Have any of you ever seen a Western Melodrama? In my hometown back when I was in high school, they had a drama society which would stage them each year. They all have charming names, such as "Pelican Pete's Amazing Feat" and then a subtitle, such as I have used for this blog post. Melodramas have a heroine and as she appears, the audience sighs, "awwww," and when the hero is on stage, everyone cheers. The villain is always fun as he is booed and hissed at and the audience also throws peanuts at him. The are great fun to watch!
I thought I would name this blog post as if it was a melodrama because, as you know, I've already had some melodrama with making my Clover Schnibble, and it continued. However, the "heroine" (the quilt) was saved by the "hero" (my new friend) and the "villain" (the curse) was vanquished!
About my friend... I first need to share a bit of background. I love, love, love my Bernina and the way it sews and "feels." It is a 1080 and there is a bit of a cult following for the 1080/1090 by their owners. Bonnie Hunter had one that she plum wore out a couple years ago and she was broken-hearted about it. When it happened, I remember thinking "what am I going to do if I lose my baby?" About that time, I decided I wanted a smaller machine to take to bees, etc. and also to have so I could still sew when my Bernina was in the shop. I got a Janome Jem, and it is "okay" but doesn't feel like my Bernina. It feels a bit stiff and slow in comparison.
Last summer, a shop down in Virginia Beach began carrying Jukis. I have read about Jukis in the blog world, and so I wanted to check them out. A few months ago, I sat down to one and fell in love! The power! The speed! The way it sews! I was truly smitten. I wanted one! But, I had a little chat with myself with the gist of it being that I already have 2 great machines and I really don't need another. I managed to walk out of the shop without one.
Several weeks later, the topic came up at our Bee. One of the other ladies mentioned that she had a Juki that she bought and never took out of the box and if I was interested, she would sell it to me. Again I was tempted, but again I said no. And then my Bernina went away for its adjustment (for 2 whole weeks!) I caved. I emailed her and she named the price and I accepted. It was a very good deal: I got a new machine for a "used" price.
I brought it home Wednesday evening, but was unable to try it until Friday morning. I wanted to read the manual first and I had some busy days, but when I tried it on Friday, I was so thrilled with it!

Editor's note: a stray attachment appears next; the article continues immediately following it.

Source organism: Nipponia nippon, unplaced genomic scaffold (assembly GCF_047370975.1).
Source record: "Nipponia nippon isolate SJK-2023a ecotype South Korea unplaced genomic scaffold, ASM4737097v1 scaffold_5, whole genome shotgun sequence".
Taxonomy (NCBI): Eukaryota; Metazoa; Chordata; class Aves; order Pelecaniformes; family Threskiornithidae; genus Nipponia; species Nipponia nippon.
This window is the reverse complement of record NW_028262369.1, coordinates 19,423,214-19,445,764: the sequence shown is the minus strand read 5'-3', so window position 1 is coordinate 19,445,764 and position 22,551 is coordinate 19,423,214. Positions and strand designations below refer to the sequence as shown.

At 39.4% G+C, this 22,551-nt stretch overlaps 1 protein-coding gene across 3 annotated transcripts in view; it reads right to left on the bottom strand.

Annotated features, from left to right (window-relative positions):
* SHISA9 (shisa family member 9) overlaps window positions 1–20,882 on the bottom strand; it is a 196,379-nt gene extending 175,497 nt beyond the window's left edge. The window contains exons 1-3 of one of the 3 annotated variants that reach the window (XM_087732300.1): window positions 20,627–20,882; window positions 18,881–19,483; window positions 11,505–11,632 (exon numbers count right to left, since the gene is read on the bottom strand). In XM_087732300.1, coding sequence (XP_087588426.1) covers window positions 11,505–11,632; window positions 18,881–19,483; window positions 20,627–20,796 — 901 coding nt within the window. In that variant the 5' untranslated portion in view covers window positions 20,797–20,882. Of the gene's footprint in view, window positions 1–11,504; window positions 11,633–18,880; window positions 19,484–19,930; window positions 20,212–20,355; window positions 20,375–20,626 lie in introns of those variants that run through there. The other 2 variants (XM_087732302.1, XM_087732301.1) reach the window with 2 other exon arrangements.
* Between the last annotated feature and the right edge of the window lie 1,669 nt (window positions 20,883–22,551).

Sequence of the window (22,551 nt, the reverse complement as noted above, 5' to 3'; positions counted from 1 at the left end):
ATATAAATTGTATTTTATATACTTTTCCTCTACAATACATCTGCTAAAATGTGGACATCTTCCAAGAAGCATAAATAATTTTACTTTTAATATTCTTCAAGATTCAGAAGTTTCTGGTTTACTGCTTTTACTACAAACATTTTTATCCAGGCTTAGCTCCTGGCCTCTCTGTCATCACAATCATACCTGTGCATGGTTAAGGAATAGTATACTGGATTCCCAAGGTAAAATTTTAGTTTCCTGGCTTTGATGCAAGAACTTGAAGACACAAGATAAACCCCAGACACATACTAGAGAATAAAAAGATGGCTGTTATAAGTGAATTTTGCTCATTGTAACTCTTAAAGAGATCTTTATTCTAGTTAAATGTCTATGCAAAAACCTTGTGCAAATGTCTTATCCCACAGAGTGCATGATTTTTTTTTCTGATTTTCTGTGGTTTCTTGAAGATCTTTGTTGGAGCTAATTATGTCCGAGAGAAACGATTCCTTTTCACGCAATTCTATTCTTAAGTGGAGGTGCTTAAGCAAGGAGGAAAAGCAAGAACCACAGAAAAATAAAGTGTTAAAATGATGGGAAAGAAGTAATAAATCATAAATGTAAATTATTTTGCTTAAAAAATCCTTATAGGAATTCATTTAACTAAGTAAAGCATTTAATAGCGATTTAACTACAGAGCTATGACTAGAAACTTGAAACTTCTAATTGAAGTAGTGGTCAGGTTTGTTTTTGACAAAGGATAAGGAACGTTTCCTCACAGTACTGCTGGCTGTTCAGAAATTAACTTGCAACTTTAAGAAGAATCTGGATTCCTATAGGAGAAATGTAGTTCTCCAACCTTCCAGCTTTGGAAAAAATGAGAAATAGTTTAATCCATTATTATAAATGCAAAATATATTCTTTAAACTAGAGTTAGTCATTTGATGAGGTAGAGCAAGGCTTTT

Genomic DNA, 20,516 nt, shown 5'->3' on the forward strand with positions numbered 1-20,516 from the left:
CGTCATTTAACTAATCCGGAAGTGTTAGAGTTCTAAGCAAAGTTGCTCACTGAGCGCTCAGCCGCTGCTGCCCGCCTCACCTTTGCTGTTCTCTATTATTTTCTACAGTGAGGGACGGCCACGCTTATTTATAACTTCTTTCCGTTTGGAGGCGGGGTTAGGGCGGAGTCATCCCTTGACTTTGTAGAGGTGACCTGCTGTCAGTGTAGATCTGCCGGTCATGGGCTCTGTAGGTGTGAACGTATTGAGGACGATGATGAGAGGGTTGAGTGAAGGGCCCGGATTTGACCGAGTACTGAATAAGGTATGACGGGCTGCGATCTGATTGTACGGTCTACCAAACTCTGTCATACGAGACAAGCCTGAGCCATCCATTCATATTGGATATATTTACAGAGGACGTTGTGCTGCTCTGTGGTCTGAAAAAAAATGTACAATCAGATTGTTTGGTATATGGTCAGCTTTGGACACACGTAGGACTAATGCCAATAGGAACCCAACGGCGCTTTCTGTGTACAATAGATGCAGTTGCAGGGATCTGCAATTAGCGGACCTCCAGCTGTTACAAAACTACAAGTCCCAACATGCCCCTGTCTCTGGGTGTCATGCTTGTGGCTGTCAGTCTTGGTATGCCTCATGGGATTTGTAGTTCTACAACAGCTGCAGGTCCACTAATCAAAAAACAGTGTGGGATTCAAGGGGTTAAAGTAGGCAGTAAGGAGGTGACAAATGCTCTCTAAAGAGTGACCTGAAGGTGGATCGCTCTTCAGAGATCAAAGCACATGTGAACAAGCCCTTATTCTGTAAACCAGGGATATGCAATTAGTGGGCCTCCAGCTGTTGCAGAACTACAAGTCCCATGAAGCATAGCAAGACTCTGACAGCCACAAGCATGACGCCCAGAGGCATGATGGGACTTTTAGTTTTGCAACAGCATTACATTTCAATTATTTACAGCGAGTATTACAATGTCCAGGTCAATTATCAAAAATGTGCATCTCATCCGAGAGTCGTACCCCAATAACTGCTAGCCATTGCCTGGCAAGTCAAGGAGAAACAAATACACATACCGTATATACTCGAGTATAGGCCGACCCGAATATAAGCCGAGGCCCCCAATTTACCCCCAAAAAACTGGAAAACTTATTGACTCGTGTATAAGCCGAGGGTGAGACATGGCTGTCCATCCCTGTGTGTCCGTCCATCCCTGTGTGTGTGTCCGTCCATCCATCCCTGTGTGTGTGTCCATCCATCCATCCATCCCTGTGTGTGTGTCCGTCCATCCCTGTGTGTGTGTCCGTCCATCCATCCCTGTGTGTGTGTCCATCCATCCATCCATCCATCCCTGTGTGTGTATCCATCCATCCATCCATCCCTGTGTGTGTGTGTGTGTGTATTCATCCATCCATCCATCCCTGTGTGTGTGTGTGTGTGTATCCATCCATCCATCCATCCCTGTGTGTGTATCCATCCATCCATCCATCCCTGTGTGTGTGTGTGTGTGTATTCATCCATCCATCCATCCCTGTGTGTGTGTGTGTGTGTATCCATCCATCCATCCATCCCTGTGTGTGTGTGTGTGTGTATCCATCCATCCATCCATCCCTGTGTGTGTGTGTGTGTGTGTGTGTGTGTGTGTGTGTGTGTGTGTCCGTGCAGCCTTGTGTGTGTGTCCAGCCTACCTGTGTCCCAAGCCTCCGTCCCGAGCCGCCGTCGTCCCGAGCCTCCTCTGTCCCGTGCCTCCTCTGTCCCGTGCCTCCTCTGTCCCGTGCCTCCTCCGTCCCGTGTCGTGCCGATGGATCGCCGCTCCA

It is a Juki TL-98Q
I spent Friday morning oiling it (the directions say to oil it everyday!) and then learning and practicing. I will use this mostly for machine quilting. I practiced free-motioning for a while until I was confident I could control the speed. Then I picked up Clover so I could finish it.
Remember that I had begun to quilt it with my Bernina. Plan A was to quilt it with a serpentine stitch along all the diagonal seams. I did two complete ones and then looked at the back and it had pleated the backing! So ripped all of that out. Next I fell back on just doing a free motion meander over the whole thing, but that was when the Bernina started skipping stitches, so I ripped quite a bit of that out. Now I was finally going to finish it on the Juki! I put it under the machine and quilted away. When I had gotten a nice chunk done, I stopped to rearrange it and smooth it out, as I periodically do while FMQing. Only the left edge wouldn't straighten out! What on earth? I looked underneath and couldn't believe it! I had quilted it in half! Instead of quilting through 3 layers, I did 6! Because the Juki is so powerful, and I still don't know the "feel" of it, I hadn't even noticed! That is how powerful this machine is! So I had to rip all of that quilting out. I got going again and it was all going great and then I noticed that the backing along one side had gotten turned under and I quilted over it, so I needed more ripping. I have never ripped out so much machine quilting ever! I'm just about convinced that naming this project after a seam ripper has "borrowed trouble" so to speak, and created a curse! Finally, though, I finished the quilting, and got the binding on and it is finished. Whew!!
I had told myself that I couldn't begin on the new Schnibble until this one was complete. When I saw the selected pattern for next time, I immediately got a great idea and I couldn't wait to get started on it, and indeed, once this was finished on Saturday I plunged right in on the new one.
As many of you know, while quilting I like to listen to audiobooks. I have a new favorite! Do any of you "know" Flavia DeLuce? She is the 11 year old protagonist in a series of books by Alan Bradley which begin with The Sweetness at the Bottom of the Pie.
The books are set in England in 1950 and are mysteries. The character development is wonderful. My favorite part? The writer knows a lot of facts and the reader/listener can learn many tidbits about music, literature, and chemistry (in particular--poisons!) in a fun way. I'm nearly finished with the second one and plan to stop at the library today to see if the next one is "in."
I have a really busy week! There is something going on every day. I won't be posting tomorrow--it is election day and I'm working. It will be an early morning! I have to be there at 4:45 AM.
Have a great day!